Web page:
Sometimes you find yourself a fan of somebody’s work without knowing it.
This doesn’t happen with books. An author’s name is on every page, so you know if you’re a fan or not. It’s happening less and less with television shows: if Dick Wolf’s name is on something, you know it’ll involve cops, robbers, and lawyers.
If Shonda Rhimes’ name is on it, it’ll start out okay and then devolve into an unwatchable stew of intersectional feminism.
With movies, we generally tend to know the greats, alive or dead:
- Martin Scorsese
- Brian De Palma
- Steven Spielberg
- Stanley Kubrick
But what about those lesser-known screenwriters or directors, the ones who create some of your favorite movies, but don’t get as much notoriety?
Gregory Widen is a perfect example. He wrote “Highlander” and “Backdraft,” and wrote/directed “The Prophecy.”
Now I’ll bet you’ve heard of him.
I’ll never forget the first time I saw “Highlander.” It was the late 1980s, when HBO wouldn’t broadcast R-rated movies before 8 p.m. and you had to look at an actual, physical magazine calling itself TV Guide to find out what was going to be on TV.
“Not Necessarily the News” was the comedy show to watch, not least for Rich Hall’s Sniglets, and they’d put interstitial comedy bits and “Making Of” segments between movie broadcasts to fill up time.
These days HBO is best known for George R.R. Martin’s Rape and Murder Fantasy Hour (With English Accents), but back then, it was glorious. The lame TV Guide description of “Highlander” said something like, “An immortal swordsman battles for the Prize in New York,” or some such, which was good enough for teenage me.
What an amazing film. These secret immortals walking among us, concealing swords (somehow), living centuries through history. A terrible, frightening villain without a single redeeming quality except for his sense of humor.
- Sean Connery
- Swordfights in modern times
- Showers of broken glass
- And a kick-ass soundtrack by Queen (A Kind of Magic is their best work)
Yes, it’s silly that a French guy is playing a Scottish guy, and the Scottish guy is playing an Egyptian guy, but who cares? There were swordfights. Katana vs. broadsword. A dude who made fun of nuns. In a church.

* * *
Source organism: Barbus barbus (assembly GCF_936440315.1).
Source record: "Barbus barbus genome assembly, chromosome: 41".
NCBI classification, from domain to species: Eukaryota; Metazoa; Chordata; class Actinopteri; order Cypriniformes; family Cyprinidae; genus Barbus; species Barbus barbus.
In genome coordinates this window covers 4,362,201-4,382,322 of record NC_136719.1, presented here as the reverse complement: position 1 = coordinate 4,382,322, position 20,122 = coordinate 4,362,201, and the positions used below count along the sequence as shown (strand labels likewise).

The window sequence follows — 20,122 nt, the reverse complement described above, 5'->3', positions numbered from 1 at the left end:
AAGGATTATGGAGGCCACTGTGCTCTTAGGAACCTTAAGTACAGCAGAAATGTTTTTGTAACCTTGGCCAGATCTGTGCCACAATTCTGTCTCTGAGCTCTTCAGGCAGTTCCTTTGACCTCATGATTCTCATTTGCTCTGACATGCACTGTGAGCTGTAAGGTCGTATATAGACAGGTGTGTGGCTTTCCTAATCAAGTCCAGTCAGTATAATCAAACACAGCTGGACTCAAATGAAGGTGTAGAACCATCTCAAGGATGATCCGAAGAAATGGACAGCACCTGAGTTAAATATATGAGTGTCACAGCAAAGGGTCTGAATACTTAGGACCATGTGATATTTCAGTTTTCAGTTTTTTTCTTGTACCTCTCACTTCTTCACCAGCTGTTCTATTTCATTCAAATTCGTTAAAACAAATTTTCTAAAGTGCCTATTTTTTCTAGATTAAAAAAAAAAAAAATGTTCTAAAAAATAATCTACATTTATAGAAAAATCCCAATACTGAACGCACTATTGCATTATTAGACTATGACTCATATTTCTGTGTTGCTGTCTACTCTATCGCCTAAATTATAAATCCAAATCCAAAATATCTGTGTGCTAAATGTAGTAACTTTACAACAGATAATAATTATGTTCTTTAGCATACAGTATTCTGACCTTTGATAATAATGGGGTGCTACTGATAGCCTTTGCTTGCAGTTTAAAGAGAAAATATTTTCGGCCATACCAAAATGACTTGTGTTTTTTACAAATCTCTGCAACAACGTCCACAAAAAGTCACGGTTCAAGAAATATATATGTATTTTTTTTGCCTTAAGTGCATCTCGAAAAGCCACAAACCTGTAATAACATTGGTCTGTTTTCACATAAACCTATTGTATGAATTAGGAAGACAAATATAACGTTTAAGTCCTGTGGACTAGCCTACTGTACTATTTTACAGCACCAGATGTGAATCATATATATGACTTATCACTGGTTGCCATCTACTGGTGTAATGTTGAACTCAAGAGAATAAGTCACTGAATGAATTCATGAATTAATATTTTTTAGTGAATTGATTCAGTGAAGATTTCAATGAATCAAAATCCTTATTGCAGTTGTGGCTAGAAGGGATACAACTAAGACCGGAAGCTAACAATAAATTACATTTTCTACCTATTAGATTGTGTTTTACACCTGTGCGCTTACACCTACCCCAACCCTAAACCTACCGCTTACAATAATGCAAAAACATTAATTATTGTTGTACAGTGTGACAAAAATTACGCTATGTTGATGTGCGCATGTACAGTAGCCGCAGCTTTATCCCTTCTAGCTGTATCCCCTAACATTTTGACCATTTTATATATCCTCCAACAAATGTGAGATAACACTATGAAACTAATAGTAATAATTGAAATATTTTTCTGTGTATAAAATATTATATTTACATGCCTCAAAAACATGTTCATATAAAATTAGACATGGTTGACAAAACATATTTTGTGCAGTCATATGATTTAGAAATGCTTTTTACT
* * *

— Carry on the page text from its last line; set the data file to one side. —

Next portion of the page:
The Prize was pretty dumb, yeah. I mean, who wants that? And the less said about the sequels, the better. Still, whatever you want to say about it, “Highlander” remains the ultimate cult film, one a fan could watch again and again.
FAST FACT: Widen came up with the concept for “Highlander” as a 20-year-old UCLA film school student.
When it comes to firefighter movies, there’s “Backdraft” and there’s everything else. It’s not even that great a film, but it’s nevertheless the standard against which all firefighter movies must be measured.
Not that there are that many of them, particularly compared to medical dramas and cop films. When it comes to the cast, you couldn’t beat it: Robert De Niro, Donald Sutherland, one of the Baldwins, Kurt Russell, and, of course, Jennifer Jason Leigh, who was at the top of her game in 1991, fresh off her roles in Last Exit to Brooklyn and Miami Blues.
Like “Highlander,” it relied more on action than good storytelling, but it was nevertheless a fun flick, with appropriate scares and two antagonists: the arsonist and the fire, which became a character itself.
And then there’s Widen’s “The Prophecy.” While I dug “Highlander” and liked “Backdraft,” this was a movie I watched with eyes and mouth wide open from opening to closing credits. Warrior angels on Earth. Christopher Walken as a frustrated, malevolent Archangel Gabriel, complete with trumpet (and undead servant). Viggo Mortensen eating daisies.
Very much like “Highlander:” violent men in long coats on secret missions, who can only be killed in a certain way. But it also had a secret chapter of Revelation, angelic script, visions of Heaven, cannibalism, an American Indian exorcism and this exchange:
Catherine: Go to Hell!
Gabriel: Heaven, darling. Heaven. At least…get the zip code right.
Catherine: It’s all the same to you, isn’t it?
Gabriel: No! In Heaven, we believe in love.
Catherine: What do you love, Gabriel?
Gabriel: Cracking your skull.
What’s not to like?
This depiction of angels as warriors was rare in media; we’d gotten used to them as protectors, guardians, Clarence, Della Reese with a kind smile. Not fighters. Not killers.
Widen isn’t a prolific screenwriter, but he inspired many terrible movie sequels and a long-running television show based on “Highlander.” That proves he’s capable of capturing cult lightning in a bottle while most writers aren’t. And the best thing is that “Highlander,” “Backdraft” and “The Prophecy” still hold up, even decades later.
So are you a Widen fan, or not?